Do you take your own pictures of have a photographer do it?
I take my own pictures with a few exceptions for the occasional “on location” shoot with a designer.
Do boutiques give you specifications of how they want the items pictured?
The boutiques definitely have a say in how they want their items showcased, and I actually prefer when they get into specifics because it takes some of the guess work out for me. I want to know if you want studio or outdoor photos, props, or uncluttered, over the top, or everyday use. It is also good to check out the boutiques page or website to get a feel of how they like to show off their products.
Have they ever asked you to reshoot?
How would you feel if they did? I have only been asked for a reshoot once, and I was crushed! The modeling service did not agree with the boutique because there was a mix-up somehow that ended up in a big fiasco, so the items were returned to the boutique instead of a reshoot. I know I’m not a professional photographer, so even if it hurts my feelings a little, I would still rather someone ask me for a reshoot then hold on to photos they’ll never use or not consider booking them again because they were unhappy. In the end, its a business, and the boutiques should expect photos to be consistent with the quality of photos on the model’s comp cards or profile. If a model has beautiful sample photos, but they are all outdoors, don’t expect them to return fabulous studio pics. It’s all about communication, and a model is allowed to decline a booking for any reason.
Do you get to keep the clothes?
We get to keep everything we model in exchange for photos, with a few exceptions that would be worked out ahead of time.
What advice would you give a boutique looking to book a model?
Booking a model can also be a good way to advertise and promote your boutique. Some models take private bookings, but beware of scammers that will take your items and you’ll never hear from them again. Booking through a service provides you a little more protection. Models pay a fee to belong to these services, so they are less likely to steal, and some services are even requiring models to have a credit card on file in the event they disappear without returning their photos. Each service has their own set of perks for boutique partners, so shop around and see who you like. When it comes time to pick your model, look at the quality of photos on their comp card or profile. The services I belong to also post collages of the boutiques the models have modeled for, so you can see how they have showcased other boutique’s items. A lot of models also have their own fan pages to check out. Become a member of the boutique groups associated with the model services and ask other boutiques who they like to work with.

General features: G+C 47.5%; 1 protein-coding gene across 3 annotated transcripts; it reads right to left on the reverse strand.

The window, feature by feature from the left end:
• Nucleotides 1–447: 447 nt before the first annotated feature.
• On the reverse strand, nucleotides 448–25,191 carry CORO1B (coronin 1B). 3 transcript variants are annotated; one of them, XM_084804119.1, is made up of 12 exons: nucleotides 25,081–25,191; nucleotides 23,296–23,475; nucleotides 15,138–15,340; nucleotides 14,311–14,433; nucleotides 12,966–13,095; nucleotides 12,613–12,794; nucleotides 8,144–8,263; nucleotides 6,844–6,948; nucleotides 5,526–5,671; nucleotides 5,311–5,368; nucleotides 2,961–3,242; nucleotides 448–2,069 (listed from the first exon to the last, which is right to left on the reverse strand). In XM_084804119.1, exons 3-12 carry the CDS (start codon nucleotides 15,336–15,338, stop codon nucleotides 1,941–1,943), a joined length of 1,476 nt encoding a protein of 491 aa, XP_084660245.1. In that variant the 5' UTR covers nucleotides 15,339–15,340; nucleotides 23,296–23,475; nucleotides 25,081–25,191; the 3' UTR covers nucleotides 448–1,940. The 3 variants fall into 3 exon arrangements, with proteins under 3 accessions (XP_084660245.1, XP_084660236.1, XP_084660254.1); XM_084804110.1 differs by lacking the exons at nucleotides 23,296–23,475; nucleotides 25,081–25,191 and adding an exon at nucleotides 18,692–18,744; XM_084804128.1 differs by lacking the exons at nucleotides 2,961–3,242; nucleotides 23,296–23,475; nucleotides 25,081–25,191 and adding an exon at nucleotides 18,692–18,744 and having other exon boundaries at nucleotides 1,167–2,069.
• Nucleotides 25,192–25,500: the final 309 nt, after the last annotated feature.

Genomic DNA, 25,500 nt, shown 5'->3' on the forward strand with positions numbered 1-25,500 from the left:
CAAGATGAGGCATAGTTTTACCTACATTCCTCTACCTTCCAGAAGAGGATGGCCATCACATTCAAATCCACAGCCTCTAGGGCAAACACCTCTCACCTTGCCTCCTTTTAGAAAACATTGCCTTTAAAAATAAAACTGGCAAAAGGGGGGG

You also take your childen on commerical castings. How is that going?
Good:-) There’s not a whole lot of work for the little ones, so we’ll often go a couple months without going to an audition. Kendyl hasn’t booked a job yet, but Colton recently did a shoot for Target, and a costume company. Unfortunately, Colton’s is going through a very clingy phase right now and he doesn’t really have the outgoing personality needed so I just told his agent to pull him until he gets a little older.
How did you find an agent? Living in California helps! I found out by word of mouth because a couple of the kids in our mom’s group had an agent. We started out with one agency that I wasn’t happy with, then by recommendation from another friend, we switched to a different agency. They are now listed with Brand Model and Talent.
What advice would you give a mom looking to get their child into commercial castings?
Again, it’s not about how cute your kid is! Agents are looking for all types of kids, but I think personality is key. Don’t be scammed!! You should never, ever have to pay to belong to an agency. Agents make their money by taking a percentage when your child books a job. The little one’s don’t even need professional photos until they are 5-6yrs old because they are changing so much at that age, but of course a great picture always helps. Most agencies will require you to send in a few snapshots for consideration, and they’ll contact you if they’re interested. In California, agents are a dime a dozen, but don’t be discouraged if you live somewhere else, because you can probably find a reputable agent in almost any metropolitan area. You also need to be available to take your child to castings with short notice. I’ll usually get the email for a casting the day before.
Please share a few of your favorite pics of your children modeling.